postulated values in CBA:

I am doing no more than accepting the well-recognised proposition that you cannot ascribe values without making value judgements. Market prices are acceptable if the value-premises underlying market behaviour are acceptable (e.g. accepting the prevailing distribution of economic power and the relevance of individual market-oriented valuations to the making of social judgements)... Postulated prices are acceptable if it is believed that the value-premises


–  –  –

The reader is entitled to ask: Who is making the value judgements here? To whom are postulated prices acceptable or unacceptable? The logic of the paper as a whole seems to allow only one answer: the client.

Summing up: Alan’s position in ‘Bastard science?’ is that CBA is a par ticularly ambitious form of management consultancy. It is scientific in the sense of being systematic: ‘assumptions are required to be explicit, evidence presented, results communicable and replicable’ (Williams, 1972, p. 203). It does not usurp the political process because it does not claim to make decisions and does not impose any substantive value judgements; it merely assists clients to formulate their own objectives and to pursue them effectively.



Before discussing the text of The Principles of Practical Cost–benefit Analysis (Sugden and Williams, 1978), I need to explain how the book came to be written, and Alan’s and my respective roles as co-authors.

My becoming an economist was very largely due to Alan. I was an undergraduate at York between 1967 and 1970, studying history and economics. The topic in economics that most interested me was CBA, which I learned about from Alan’s lecture course on investment appraisal. For my final-year project, I chose to do a retrospective cost–benefit study of the recent closure of the Whitby–Scarborough railway. Alan was my supervisor, and went far beyond the requirements of duty in helping me to make contact with various agencies that were able to provide me with data I needed. He had gently suggested to me that the plan of carrying out a complete cost–benefit study was over-ambitious for one student over a summer vacation, but I wanted to (and, I think, did) prove him wrong. While reading the reports of previous cost–benefit studies of rail closures, I had my first genuinely original economic idea: I realised that the methodology that had been used by the Ministry of Transport in its most recent rail-closure study made a theoretical error in its treatment of changes in fare revenue. When I told Alan that I had discovered this error, I sensed that he was sceptical, but he listened to my argument in his characteristically openminded way. After some thought, he agreed that I was right. He encouraged me to write a paper on the subject and send it to the Bulletin of Economic Research; this became my first publication (Sugden, 1972). The following summer, I had my first paid job as an economist, working for Alan on a project he had persuaded the University of York to finance, investigating whether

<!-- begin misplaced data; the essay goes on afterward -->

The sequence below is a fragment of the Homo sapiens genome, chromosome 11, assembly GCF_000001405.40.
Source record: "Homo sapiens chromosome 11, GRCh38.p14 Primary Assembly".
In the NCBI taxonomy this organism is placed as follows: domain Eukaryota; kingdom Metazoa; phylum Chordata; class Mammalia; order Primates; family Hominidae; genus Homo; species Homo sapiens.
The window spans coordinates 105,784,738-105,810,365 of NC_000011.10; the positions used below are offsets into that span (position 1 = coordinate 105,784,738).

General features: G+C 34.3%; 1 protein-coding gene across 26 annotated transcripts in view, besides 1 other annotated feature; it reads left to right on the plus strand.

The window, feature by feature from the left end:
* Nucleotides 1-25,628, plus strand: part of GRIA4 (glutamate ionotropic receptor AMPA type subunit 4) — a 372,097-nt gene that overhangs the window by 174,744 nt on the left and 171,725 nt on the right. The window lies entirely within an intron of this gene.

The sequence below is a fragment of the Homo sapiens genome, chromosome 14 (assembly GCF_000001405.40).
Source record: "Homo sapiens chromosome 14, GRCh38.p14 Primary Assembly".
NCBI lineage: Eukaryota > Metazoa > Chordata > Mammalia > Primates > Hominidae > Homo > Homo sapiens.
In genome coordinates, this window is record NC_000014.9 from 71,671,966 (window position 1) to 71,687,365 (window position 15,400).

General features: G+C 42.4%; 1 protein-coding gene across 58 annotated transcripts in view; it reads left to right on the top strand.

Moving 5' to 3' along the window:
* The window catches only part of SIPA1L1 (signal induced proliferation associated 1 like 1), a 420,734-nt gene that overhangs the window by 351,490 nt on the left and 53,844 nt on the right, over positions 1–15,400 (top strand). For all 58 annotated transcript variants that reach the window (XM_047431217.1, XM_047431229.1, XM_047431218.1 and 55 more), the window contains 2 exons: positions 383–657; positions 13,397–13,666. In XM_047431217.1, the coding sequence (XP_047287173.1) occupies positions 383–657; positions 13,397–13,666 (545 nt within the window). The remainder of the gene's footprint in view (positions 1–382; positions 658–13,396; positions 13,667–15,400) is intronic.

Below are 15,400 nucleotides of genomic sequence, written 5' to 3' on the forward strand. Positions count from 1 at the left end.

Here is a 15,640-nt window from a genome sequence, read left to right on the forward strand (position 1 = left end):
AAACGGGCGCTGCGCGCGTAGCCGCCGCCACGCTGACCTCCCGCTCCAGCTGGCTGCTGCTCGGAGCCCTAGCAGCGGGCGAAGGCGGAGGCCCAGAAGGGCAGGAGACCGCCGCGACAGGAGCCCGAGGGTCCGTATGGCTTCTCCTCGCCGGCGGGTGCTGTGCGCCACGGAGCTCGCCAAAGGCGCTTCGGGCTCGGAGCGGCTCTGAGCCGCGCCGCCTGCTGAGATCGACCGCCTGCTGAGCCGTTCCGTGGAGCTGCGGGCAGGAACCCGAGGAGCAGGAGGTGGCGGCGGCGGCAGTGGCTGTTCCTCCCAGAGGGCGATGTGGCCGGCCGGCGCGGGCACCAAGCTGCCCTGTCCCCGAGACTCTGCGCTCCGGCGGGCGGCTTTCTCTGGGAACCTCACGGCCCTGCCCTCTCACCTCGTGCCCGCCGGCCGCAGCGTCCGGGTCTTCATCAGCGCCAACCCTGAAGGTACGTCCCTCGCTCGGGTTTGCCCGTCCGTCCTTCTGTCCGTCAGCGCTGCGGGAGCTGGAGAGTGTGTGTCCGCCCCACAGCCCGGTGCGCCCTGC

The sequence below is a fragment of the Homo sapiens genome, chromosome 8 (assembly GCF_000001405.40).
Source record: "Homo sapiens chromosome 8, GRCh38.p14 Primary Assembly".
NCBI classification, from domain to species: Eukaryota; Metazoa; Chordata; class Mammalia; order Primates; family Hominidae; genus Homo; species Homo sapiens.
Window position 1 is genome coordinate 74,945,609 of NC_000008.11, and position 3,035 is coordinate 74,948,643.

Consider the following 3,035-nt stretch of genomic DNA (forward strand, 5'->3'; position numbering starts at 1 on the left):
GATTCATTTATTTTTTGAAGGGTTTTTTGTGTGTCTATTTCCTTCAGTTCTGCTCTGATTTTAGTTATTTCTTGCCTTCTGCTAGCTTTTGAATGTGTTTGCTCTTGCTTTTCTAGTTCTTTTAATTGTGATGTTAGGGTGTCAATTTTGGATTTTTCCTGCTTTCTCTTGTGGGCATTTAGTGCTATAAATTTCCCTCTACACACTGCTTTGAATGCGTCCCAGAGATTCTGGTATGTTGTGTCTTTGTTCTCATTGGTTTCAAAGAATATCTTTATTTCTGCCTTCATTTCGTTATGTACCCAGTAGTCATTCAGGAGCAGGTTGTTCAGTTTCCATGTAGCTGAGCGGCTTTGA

the apparent scarcity of private-sector student accommodation in the city could be reduced by making suitable adjustments to bus routes. (This is a good illustration of Alan’s conception of the creative role of the analyst. The university perceived its problem as a shortage of student accommodation in areas accessible to the campus; Alan saw that the problem could be restated as the poor accessibility of otherwise suitable areas).

After a year studying for a master’s degree in Cardiff, I returned to York in 1971, as by far the economics department’s youngest and least-qualified lecturer. Shortly after this, Oxford University Press invited Alan to write a textbook on CBA. He had a very clear idea about the kind of book that was needed – an idea expressed in the apparently paradoxical title he chose for it.